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Tuesday, October 04, 2005

Newsletter of 10/03/05

Somos el Cuerpo de Cristo
Thoughts from Some Fellow Parishioners of Holy Spirit—October 2, 2005

A Retrospective
These bi-weekly thoughts, Somos el Cuerpo de Cristo, are a year old this week. Here is a quote from the very first issue (10/3/04):

"I feel I have lost my family."…"I come to Mass on Sunday and the spirit that was once there is gone, and I feel that something very valuable has been taken away"… "It feels as if we are being told that our experience of Church at Holy Spirit has been inauthentic and wrong, and so must be changed."

Those are examples of sentiments expressed a week or so ago in a meeting of some parishioners with the Pastor. We do not want to lose that special character that has made Holy Spirit such a strong and powerful experience in our lives.

R-E-S-P-E-C-T, Take Care, T-C-B
The Aretha Franklin song (we all know it was really Otis Redding’s, but let’s not quibble) has nothing to do with last weekend’s Respect Life Sunday, but then again the ideas put forth for consideration by the Pastor had only a glancing resemblance to the full teachings of the Church about what it means to respect life “from conception to natural death.”

Not one word from the Pastor’s mouth about the vast array of “life issues” that Pope John Paul II and the US Catholic Bishops have presented to us time and time again: war (in particular the Iraq war), capital punishment, poverty, racism, etc. There is a “consistent ethic of life” that derives from the heart of Catholic social teaching and forms the foundation of the “seamless garment of life” image that the Cardinal Archbishop of Chicago, Joseph Bernadin, presented to us a decade or more ago. It was stunning that the Pastor could invoke Cardinal Bernadin in Sunday’s sermon but completely miss the Cardinal’s point.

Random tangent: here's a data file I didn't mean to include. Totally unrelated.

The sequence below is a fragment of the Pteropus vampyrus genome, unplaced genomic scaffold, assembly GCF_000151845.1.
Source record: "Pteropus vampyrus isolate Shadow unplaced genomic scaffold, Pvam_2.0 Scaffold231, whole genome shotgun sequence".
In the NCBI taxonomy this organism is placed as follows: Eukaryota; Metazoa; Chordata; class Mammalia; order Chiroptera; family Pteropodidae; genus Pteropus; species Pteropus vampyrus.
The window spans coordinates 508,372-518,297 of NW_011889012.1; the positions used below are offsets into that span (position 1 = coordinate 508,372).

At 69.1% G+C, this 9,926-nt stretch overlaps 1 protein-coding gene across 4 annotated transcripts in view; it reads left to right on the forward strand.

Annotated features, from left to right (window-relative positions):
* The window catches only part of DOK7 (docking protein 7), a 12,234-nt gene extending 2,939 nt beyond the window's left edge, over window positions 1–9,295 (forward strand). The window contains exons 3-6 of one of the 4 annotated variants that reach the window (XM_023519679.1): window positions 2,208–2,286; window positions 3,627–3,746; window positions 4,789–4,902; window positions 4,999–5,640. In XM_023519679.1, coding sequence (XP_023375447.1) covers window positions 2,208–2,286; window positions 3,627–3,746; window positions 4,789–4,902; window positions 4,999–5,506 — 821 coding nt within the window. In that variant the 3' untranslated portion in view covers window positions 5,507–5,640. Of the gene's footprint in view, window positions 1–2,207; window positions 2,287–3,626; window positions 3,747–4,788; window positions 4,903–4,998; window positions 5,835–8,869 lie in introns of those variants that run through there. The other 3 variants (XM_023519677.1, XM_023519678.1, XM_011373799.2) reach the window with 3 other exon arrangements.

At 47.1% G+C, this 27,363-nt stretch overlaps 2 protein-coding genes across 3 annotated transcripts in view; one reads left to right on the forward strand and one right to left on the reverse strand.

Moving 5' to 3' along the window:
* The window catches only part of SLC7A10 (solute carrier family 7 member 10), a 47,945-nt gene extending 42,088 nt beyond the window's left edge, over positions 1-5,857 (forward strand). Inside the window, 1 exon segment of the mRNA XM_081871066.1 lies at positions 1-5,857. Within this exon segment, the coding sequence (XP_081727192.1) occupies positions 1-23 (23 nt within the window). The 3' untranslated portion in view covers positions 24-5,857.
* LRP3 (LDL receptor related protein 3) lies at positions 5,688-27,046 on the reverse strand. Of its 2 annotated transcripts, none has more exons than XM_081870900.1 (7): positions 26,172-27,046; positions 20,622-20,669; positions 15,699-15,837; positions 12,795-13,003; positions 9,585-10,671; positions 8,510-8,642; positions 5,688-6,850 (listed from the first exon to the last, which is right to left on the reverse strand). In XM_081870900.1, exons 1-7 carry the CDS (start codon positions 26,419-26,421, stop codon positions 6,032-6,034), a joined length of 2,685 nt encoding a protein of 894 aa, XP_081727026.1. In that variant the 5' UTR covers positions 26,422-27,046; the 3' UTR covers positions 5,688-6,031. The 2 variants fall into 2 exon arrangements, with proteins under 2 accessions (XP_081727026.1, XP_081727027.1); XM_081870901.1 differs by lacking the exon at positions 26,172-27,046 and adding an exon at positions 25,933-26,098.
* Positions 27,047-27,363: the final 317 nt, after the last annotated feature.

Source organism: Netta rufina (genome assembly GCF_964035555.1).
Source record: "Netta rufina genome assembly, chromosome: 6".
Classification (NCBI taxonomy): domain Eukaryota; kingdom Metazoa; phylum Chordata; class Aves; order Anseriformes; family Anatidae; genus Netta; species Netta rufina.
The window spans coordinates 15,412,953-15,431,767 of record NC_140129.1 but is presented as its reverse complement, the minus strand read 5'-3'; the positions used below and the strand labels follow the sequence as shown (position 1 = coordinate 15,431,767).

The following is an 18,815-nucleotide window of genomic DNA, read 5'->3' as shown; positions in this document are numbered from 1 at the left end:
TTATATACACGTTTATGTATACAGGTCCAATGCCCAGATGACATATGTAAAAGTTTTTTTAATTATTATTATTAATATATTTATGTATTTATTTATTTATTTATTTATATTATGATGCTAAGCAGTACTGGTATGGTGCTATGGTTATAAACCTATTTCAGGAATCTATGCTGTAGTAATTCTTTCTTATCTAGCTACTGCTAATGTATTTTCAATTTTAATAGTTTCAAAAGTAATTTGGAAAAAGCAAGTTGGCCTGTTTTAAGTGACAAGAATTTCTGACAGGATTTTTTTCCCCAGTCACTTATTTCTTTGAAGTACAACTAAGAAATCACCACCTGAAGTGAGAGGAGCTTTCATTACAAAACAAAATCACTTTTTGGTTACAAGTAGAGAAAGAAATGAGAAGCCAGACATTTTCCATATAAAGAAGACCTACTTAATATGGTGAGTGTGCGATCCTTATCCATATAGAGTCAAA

The Pastor even struck from the prayers of the faithful a specific reference to the “life issue” of capital punishment—a practice of our government specifically condemned by Pope John Paul II and eloquently commented on by Archbishop Charles Chaput of Denver (hardly a darling of progressive/liberal Catholics) in Justice, Mercy, and Capital Punishment: “As citizens, our choices and our actions matter, because they create the kind of future our families and our nation will inhabit. What we choose, what we do, becomes who we are. In God’s own words in Deuteronomy: I have set before you life and death, blessing and curse; therefore choose life, that you and your descendants may live (30:19). Choosing against the death penalty is choosing in favor of life. We need to end the death penalty now.” (see the entire article at